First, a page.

The 27th Day by John Mantley

My rating: 3.5 out of 5 stars

Cover image

The book I own is not much to look at it: it’s a 1961 1st Four Square copy, with the binding held together by tape and the pages yellowed with age. But good fiction knows no age, and I devoured this in one day.

Plot summary:
Five Earthlings, selected apparently at random by aliens, are each given the power to wipe out the human species. After 27 days, the power will evaporate and be gone forever. It’s still the height of the Cold War. What would you do?


I picked this book up as I was heading out to work this morning and paused, flipping through it quickly to decide whether or not to take it along with me. I opened it to a random page — page 78 out of 192 — and skimmed to get a sense of the style of book. (Yes, sacrilegious I know, whatever, and I also read last sentences of books first so there!). What do you think happened next? I got so involved in the scene that I spent a good five minutes reading, standing still in my hallway instead of heading towards work. That’s when I figured I should take it along with me and start reading it from the beginning!

The strongest point of this book is its characters and their interactions, particularly when it comes to the dialogue. That’s why, when I opened the book halfway through to a scene of a man and woman escaping the police, I was immediately sucked in. I had no idea who they were, their history or background, but I didn’t need to. I felt like I knew them within seconds. It was impressive.

So of course when I went back and started reading the book properly, I was even more hooked. You’re introduced to five ordinary people, scattered across the globe, who are all of a sudden faced with a huge responsibility. And while the resolution was obvious the whole time — and so the book wasn’t as thrilling as it could have been — the real part of the story that was of interest to me was seeing how these ordinary people faced extraordinary circumstances. The story made me wonder what I would do if faced with the same responsibility — how would I ensure the safety of the human race?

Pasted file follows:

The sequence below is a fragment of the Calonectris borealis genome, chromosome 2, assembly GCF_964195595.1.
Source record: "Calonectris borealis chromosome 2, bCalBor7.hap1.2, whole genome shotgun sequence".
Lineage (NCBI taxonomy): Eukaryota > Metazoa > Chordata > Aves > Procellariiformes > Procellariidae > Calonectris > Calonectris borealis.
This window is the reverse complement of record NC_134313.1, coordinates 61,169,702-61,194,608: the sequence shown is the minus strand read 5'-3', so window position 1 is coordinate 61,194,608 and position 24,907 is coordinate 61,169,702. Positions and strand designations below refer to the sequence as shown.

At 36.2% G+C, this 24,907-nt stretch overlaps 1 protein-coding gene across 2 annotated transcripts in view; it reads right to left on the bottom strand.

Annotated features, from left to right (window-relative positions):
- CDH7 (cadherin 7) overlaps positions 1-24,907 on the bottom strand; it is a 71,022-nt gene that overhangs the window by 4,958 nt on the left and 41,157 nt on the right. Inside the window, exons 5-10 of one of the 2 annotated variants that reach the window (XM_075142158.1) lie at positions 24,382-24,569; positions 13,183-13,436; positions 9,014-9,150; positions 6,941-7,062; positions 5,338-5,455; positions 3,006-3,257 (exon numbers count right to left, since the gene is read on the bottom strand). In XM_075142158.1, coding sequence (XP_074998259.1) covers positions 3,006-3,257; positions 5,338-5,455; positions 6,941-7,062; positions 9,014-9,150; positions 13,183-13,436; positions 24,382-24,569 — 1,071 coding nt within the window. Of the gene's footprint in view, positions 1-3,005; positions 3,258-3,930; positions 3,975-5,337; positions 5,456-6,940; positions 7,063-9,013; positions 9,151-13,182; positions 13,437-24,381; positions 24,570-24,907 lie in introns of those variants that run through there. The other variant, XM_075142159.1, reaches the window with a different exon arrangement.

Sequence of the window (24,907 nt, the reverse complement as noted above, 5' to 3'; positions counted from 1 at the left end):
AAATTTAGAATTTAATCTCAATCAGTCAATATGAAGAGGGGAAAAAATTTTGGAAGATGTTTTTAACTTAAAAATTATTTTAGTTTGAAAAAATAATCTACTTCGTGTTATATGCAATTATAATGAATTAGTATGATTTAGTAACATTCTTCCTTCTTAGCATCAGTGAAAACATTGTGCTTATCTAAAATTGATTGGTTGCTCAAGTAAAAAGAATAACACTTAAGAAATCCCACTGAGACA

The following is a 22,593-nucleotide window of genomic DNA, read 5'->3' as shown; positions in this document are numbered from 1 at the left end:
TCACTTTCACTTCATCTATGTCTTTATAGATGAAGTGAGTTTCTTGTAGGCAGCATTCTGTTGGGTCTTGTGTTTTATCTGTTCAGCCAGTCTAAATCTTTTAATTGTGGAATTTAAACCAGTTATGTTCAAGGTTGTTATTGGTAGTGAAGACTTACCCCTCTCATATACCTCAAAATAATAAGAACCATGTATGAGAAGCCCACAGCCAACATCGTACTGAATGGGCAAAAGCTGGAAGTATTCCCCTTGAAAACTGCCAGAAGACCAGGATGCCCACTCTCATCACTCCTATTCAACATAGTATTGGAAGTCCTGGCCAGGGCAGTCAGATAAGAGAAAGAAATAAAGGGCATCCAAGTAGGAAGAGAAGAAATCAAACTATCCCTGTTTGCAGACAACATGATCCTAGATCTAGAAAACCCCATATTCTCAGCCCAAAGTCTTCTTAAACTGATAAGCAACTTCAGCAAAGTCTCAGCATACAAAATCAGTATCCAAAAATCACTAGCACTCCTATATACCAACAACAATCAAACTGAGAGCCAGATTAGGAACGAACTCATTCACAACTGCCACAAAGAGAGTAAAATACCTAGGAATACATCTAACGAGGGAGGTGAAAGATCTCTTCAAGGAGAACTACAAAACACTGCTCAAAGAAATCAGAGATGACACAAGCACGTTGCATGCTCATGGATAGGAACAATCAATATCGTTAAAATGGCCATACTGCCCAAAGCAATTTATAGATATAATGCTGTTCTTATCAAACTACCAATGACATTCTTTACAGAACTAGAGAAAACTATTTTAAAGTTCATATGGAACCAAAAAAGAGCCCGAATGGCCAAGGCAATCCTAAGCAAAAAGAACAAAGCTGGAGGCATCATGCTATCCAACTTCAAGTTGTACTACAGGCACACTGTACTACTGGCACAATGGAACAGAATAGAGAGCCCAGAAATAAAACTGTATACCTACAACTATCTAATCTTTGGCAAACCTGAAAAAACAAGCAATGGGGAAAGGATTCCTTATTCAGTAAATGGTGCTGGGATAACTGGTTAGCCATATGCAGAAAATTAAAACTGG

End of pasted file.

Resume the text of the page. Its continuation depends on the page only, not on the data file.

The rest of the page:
I particularly enjoyed the interactions between the English girl and the American journalist (yes, romantic subplot right there) because there was a wit and humour to their interactions, the kind of humour brought on by desperate circumstances. The portly German scientist was also a fun character, the typical absent-minded professor type. And the Russian soldier… his was the toughest ordeal, I think, and I definitely felt for him. (The Chinese peasant has a very small role, so I didn’t connect as much with her.)

Perhaps the resolution was too easy. It definitely felt a little anti-climatic. And of course — Cold War back story and this being written by a Canadian — the Americans come off looking far better than the Russians. But hey, it’s a reflection of attitudes at the time, and I think the bravery of the Russian soldier makes up for it.

In any case, I really like these classic science fiction stories. There is something very human about the problems they explore, and you don’t really get books like this any more, which is a shame. And while the concept behind this story isn’t ground breaking, it was the little things that really made it for me: the banter between characters, the insights into the Russian leader’s mind, the alien psychology….

In sum, if you like your classic science fiction, this is a book to pick up. It’s a really quick read and I enjoyed it immensely — I even put off checking emails, Twitter, etc when I got home so I could finish reading the book!

This book is one of my 100+ Reading Challenge!


About A.M. Harte

A.M. Harte writes twisted speculative fiction, such as the post-apocalyptic Above Ground and the zombie love anthology Hungry For You. She is excellent at missing deadlines, has long forgotten what ‘free time’ means, and is utterly addicted to chocolate.
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